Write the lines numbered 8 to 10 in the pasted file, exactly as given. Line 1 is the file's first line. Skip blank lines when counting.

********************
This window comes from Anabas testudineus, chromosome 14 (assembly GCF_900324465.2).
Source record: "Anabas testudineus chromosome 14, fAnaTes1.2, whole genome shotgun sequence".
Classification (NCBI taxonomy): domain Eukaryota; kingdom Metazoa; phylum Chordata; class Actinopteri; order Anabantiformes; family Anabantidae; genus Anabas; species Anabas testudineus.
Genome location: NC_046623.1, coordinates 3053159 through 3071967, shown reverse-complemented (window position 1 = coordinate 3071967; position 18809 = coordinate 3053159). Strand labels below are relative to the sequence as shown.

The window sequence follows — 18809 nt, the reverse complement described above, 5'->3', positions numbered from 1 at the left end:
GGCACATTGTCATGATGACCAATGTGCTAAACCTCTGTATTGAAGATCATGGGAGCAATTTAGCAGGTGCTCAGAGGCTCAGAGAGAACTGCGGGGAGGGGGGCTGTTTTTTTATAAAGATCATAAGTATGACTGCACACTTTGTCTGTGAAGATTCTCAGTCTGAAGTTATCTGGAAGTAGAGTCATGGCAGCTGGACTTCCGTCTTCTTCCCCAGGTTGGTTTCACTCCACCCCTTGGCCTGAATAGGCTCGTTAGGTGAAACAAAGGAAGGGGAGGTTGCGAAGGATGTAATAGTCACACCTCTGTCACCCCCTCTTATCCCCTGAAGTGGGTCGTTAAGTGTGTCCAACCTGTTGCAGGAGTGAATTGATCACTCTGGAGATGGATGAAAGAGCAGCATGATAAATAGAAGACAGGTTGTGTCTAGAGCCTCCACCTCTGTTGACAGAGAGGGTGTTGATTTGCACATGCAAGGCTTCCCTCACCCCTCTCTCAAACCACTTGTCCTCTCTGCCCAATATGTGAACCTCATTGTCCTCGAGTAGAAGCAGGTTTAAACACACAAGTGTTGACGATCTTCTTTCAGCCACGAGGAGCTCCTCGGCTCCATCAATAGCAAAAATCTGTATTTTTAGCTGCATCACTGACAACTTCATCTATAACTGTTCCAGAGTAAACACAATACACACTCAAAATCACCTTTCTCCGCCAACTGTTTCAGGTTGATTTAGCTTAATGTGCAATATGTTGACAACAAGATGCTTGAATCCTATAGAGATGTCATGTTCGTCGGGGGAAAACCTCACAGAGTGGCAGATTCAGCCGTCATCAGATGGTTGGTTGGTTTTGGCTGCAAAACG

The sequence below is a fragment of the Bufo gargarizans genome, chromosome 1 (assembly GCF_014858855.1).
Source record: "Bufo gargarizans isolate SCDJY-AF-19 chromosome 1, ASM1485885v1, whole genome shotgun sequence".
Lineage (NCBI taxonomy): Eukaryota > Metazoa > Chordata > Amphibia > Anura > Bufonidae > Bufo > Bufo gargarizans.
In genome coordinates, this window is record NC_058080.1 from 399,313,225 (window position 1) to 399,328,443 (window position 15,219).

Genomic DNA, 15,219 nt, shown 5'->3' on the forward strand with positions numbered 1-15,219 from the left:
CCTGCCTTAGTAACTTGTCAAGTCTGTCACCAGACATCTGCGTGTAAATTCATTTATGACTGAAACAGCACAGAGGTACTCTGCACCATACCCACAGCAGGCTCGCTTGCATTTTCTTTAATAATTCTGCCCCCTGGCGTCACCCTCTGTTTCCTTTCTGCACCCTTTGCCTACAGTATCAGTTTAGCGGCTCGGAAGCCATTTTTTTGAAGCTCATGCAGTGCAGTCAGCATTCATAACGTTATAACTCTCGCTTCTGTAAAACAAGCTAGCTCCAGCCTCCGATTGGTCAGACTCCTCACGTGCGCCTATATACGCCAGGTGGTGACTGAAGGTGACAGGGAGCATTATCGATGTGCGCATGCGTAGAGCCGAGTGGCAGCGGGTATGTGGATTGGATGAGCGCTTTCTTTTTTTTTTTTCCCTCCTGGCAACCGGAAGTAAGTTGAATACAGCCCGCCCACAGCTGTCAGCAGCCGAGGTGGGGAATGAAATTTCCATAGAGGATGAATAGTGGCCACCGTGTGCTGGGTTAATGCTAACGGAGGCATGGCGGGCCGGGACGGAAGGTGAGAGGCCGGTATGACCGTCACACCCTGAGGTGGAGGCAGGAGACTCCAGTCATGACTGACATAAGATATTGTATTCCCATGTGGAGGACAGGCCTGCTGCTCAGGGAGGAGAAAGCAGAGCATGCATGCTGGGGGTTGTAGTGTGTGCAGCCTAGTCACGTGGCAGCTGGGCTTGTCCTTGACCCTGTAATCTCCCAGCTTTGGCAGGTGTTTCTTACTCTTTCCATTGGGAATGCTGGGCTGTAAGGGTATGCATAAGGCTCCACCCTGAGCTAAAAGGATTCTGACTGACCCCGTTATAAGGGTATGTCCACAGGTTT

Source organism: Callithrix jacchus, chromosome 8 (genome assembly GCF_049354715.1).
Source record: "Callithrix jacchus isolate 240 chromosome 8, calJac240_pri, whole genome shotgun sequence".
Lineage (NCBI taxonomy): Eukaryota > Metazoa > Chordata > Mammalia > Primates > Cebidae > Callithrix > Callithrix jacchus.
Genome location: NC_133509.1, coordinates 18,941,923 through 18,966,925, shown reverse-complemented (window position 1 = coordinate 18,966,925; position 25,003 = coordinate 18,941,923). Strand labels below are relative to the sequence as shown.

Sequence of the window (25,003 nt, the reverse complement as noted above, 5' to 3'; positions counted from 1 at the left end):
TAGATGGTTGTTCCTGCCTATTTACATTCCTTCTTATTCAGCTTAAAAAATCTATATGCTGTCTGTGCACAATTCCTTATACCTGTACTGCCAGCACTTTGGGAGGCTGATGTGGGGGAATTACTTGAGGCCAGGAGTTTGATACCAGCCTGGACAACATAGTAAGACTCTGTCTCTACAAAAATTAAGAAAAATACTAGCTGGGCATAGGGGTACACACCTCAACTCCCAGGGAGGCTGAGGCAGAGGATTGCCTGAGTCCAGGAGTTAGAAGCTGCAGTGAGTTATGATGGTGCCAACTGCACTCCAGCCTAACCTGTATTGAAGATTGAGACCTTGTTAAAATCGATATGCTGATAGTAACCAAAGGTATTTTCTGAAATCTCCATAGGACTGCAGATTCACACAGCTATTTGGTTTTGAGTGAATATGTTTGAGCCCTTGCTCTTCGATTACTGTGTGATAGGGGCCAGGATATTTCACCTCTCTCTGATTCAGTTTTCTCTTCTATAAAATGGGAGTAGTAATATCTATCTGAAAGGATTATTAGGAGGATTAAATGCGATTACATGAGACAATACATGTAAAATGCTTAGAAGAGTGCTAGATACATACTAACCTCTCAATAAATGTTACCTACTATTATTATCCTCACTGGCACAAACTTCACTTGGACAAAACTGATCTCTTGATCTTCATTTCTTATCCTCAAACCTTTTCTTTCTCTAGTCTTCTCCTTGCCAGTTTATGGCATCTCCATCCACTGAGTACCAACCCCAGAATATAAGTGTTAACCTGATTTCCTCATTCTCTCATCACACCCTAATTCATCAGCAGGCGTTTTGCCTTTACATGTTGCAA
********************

Source record: "Bufo gargarizans isolate SCDJY-AF-19 chromosome 1, ASM1485885v1, whole genome shotgun sequence".
Lineage (NCBI taxonomy): Eukaryota > Metazoa > Chordata > Amphibia > Anura > Bufonidae > Bufo > Bufo gargarizans.
In genome coordinates, this window is record NC_058080.1 from 399,313,225 (window position 1) to 399,328,443 (window position 15,219).